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Contribution to the understanding of the bacteriophage-host interaction for phage therapy against avian pathogenic Escherichia coli (APEC)

(2022)
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(UGent) , (UGent) and Hanne Ingmer
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Abstract
Excess use of antimicrobials and release into the environment for over half a century have generated a constant selective pressure for resistant bacterial strains. Consequently, we are facing a worldwide antibiotic resistance challenge with increasing numbers of bacterial infection becoming difficult to treat once again. Avian pathogenic Escherichia coli (APEC) is one of the leading pathogens affecting poultry worldwide, and various multi-drug resistant strains have been isolated. APEC strains with O-serogroup O1, O2, or O78 have been shown to cause the majority of infections. The advances in the therapeutic use of the bacterial viruses, bacteriophages (phages), have highlighted their potential use as an alternative or supplement treatment against bacterial pathogens. However, we are only just beginning to understand the diversity of phages, and the use of phages in therapy requires a detailed characterisation of the candidate phages prior to their application to ensure that they have the expected potential to kill pathogenic bacteria and have therapeutic effects, while minimising negative environmental modifications. The understanding of the phage-host interactions has shown to be essential for the development and application of a successful phage therapy. This PhD dissertation contributes to our understanding of E. coli-infecting phage (coliphage)-host interaction for phage therapy against APEC by determine in vitro growth dynamics as well as underlying mechanism of phage resistance.

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Citation

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MLA
Sørensen, Patricia Espenhain. Contribution to the Understanding of the Bacteriophage-Host Interaction for Phage Therapy against Avian Pathogenic Escherichia Coli (APEC). Ghent University. Faculty of Veterinary Medicine ; Ross University. School of Veterinary Medicine, 2022.
APA
Sørensen, P. E. (2022). Contribution to the understanding of the bacteriophage-host interaction for phage therapy against avian pathogenic Escherichia coli (APEC). Ghent University. Faculty of Veterinary Medicine ; Ross University. School of Veterinary Medicine, Merelbeke, Belgium ; North Brunswick Township, New Jersey.
Chicago author-date
Sørensen, Patricia Espenhain. 2022. “Contribution to the Understanding of the Bacteriophage-Host Interaction for Phage Therapy against Avian Pathogenic Escherichia Coli (APEC).” Merelbeke, Belgium ; North Brunswick Township, New Jersey: Ghent University. Faculty of Veterinary Medicine ; Ross University. School of Veterinary Medicine.
Chicago author-date (all authors)
Sørensen, Patricia Espenhain. 2022. “Contribution to the Understanding of the Bacteriophage-Host Interaction for Phage Therapy against Avian Pathogenic Escherichia Coli (APEC).” Merelbeke, Belgium ; North Brunswick Township, New Jersey: Ghent University. Faculty of Veterinary Medicine ; Ross University. School of Veterinary Medicine.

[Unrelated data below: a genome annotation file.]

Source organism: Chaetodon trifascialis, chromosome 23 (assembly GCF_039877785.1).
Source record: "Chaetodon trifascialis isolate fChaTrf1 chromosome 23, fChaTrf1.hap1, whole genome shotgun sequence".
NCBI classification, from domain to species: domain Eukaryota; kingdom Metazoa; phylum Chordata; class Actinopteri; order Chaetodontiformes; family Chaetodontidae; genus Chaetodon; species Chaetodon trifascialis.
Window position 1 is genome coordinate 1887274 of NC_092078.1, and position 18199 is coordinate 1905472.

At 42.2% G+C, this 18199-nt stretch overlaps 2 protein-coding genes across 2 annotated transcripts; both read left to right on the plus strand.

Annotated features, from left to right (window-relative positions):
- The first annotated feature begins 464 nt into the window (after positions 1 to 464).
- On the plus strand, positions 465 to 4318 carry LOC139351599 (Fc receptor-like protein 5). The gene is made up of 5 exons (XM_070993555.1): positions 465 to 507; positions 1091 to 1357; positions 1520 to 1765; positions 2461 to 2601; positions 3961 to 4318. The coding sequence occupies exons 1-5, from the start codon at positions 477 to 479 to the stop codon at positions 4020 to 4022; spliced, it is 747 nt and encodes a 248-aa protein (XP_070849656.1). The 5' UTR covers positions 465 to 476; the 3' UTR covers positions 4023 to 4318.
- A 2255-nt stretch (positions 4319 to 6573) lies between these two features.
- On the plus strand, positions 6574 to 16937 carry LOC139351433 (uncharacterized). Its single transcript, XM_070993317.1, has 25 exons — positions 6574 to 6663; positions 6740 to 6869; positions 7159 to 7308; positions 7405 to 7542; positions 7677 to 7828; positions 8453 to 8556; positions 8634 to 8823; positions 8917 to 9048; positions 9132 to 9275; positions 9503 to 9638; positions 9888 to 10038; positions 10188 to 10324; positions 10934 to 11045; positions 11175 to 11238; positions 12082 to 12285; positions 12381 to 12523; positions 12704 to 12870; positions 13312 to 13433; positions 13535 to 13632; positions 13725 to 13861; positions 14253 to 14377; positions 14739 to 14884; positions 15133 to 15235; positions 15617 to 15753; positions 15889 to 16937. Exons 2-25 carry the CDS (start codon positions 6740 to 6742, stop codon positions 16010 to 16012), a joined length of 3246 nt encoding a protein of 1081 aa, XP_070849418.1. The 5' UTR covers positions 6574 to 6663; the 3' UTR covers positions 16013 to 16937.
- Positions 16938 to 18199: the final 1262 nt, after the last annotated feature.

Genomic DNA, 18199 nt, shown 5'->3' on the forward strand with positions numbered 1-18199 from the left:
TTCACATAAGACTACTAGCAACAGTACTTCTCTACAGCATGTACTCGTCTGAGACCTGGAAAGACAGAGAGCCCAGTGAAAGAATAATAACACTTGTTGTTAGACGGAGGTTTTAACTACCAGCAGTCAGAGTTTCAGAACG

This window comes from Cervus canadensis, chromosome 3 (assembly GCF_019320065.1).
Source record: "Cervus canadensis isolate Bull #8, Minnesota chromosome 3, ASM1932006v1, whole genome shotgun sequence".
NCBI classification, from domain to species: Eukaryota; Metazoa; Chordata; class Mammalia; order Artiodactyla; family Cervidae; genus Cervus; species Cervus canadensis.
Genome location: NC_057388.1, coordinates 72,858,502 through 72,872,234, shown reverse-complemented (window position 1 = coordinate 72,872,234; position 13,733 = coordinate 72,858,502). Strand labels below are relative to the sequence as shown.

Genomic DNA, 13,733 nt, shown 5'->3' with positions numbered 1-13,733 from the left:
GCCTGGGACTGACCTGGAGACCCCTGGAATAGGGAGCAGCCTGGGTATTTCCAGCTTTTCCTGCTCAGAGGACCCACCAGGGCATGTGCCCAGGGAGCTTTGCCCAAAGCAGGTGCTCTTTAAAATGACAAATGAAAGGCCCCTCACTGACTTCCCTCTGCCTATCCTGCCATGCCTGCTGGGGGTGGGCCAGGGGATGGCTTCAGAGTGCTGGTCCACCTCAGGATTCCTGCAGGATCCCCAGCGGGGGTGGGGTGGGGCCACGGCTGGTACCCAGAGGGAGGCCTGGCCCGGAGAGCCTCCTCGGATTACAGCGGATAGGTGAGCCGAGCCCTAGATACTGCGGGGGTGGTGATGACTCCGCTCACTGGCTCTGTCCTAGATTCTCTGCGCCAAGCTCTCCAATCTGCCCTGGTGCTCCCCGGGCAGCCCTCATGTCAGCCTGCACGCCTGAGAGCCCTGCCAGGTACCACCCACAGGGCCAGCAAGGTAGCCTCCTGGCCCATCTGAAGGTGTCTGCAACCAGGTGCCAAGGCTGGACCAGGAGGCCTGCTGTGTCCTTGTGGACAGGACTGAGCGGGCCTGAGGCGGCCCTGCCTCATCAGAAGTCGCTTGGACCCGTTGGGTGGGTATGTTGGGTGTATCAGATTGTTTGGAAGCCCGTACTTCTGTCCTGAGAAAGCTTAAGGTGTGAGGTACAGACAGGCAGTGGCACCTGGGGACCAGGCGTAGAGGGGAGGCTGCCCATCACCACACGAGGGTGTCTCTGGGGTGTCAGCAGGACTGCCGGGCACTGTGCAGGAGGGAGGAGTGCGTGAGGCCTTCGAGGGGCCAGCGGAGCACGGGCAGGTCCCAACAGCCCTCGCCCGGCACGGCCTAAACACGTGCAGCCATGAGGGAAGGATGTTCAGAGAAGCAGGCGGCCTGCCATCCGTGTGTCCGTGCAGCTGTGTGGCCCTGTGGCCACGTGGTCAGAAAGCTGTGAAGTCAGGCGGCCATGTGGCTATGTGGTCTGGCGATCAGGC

Vancouver
1.
Sørensen PE. Contribution to the understanding of the bacteriophage-host interaction for phage therapy against avian pathogenic Escherichia coli (APEC). [Merelbeke, Belgium ; North Brunswick Township, New Jersey]: Ghent University. Faculty of Veterinary Medicine ; Ross University. School of Veterinary Medicine; 2022.
IEEE
[1]
P. E. Sørensen, “Contribution to the understanding of the bacteriophage-host interaction for phage therapy against avian pathogenic Escherichia coli (APEC),” Ghent University. Faculty of Veterinary Medicine ; Ross University. School of Veterinary Medicine, Merelbeke, Belgium ; North Brunswick Township, New Jersey, 2022.
@phdthesis{8739675,
  abstract     = {{Excess use of antimicrobials and release into the environment for over half a century have generated a constant selective pressure for resistant bacterial strains. Consequently, we are facing a worldwide antibiotic resistance challenge with increasing numbers of bacterial infection becoming difficult to treat once again. Avian pathogenic Escherichia coli (APEC) is one of the leading pathogens affecting poultry worldwide, and various multi-drug resistant strains have been isolated. APEC strains with O-serogroup O1, O2, or O78 have been shown to cause the majority of infections. The advances in the therapeutic use of the bacterial viruses, bacteriophages (phages), have highlighted their potential use as an alternative or supplement treatment against bacterial pathogens. However, we are only just beginning to understand the diversity of phages, and the use of phages in therapy requires a detailed characterisation of the candidate phages prior to their application to ensure that they have the expected potential to kill pathogenic bacteria and have therapeutic effects, while minimising negative environmental modifications. The understanding of the phage-host interactions has shown to be essential for the development and application of a successful phage therapy. This PhD dissertation contributes to our understanding of E. coli-infecting phage (coliphage)-host interaction for phage therapy against APEC by determine in vitro growth dynamics as well as underlying mechanism of phage resistance.}},
  author       = {{Sørensen, Patricia Espenhain}},
  language     = {{eng}},
  pages        = {{VI, 222}},
  publisher    = {{Ghent University. Faculty of Veterinary Medicine ; Ross University. School of Veterinary Medicine}},
  school       = {{Ghent University}},
  title        = {{Contribution to the understanding of the bacteriophage-host interaction for phage therapy against avian pathogenic Escherichia coli (APEC)}},
  year         = {{2022}},
}